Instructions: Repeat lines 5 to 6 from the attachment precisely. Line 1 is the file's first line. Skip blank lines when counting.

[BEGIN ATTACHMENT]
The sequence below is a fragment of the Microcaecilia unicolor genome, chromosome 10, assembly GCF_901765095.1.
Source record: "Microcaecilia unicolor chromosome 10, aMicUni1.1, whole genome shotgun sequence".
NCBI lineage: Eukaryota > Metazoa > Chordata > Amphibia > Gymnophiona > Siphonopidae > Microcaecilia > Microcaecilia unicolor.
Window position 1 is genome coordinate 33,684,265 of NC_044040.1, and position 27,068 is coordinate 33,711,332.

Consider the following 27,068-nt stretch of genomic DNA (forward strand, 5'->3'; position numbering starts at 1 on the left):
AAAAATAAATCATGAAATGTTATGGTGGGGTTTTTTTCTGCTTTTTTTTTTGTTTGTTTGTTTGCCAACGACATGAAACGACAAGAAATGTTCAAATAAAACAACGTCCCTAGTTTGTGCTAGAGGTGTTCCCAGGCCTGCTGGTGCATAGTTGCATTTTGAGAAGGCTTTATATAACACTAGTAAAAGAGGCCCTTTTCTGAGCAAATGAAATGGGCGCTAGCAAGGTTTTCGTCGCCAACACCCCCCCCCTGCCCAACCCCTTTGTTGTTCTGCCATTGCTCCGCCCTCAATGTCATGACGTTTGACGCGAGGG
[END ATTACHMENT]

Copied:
Consider the following 27,068-nt stretch of genomic DNA (forward strand, 5'->3'; position numbering starts at 1 on the left):
AAAAATAAATCATGAAATGTTATGGTGGGGTTTTTTTCTGCTTTTTTTTTTGTTTGTTTGTTTGCCAACGACATGAAACGACAAGAAATGTTCAAATAAAACAACGTCCCTAGTTTGTGCTAGAGGTGTTCCCAGGCCTGCTGGTGCATAGTTGCATTTTGAGAAGGCTTTATATAACACTAGTAAAAGAGGCCCTTTTCTGAGCAAATGAAATGGGCGCTAGCAAGGTTTTCGTCGCCAACACCCCCCCCCTGCCCAACCCCTTTGTTGTTCTGCCATTGCTCCGCCCTCAATGTCATGACGTTTGACGCGAGGG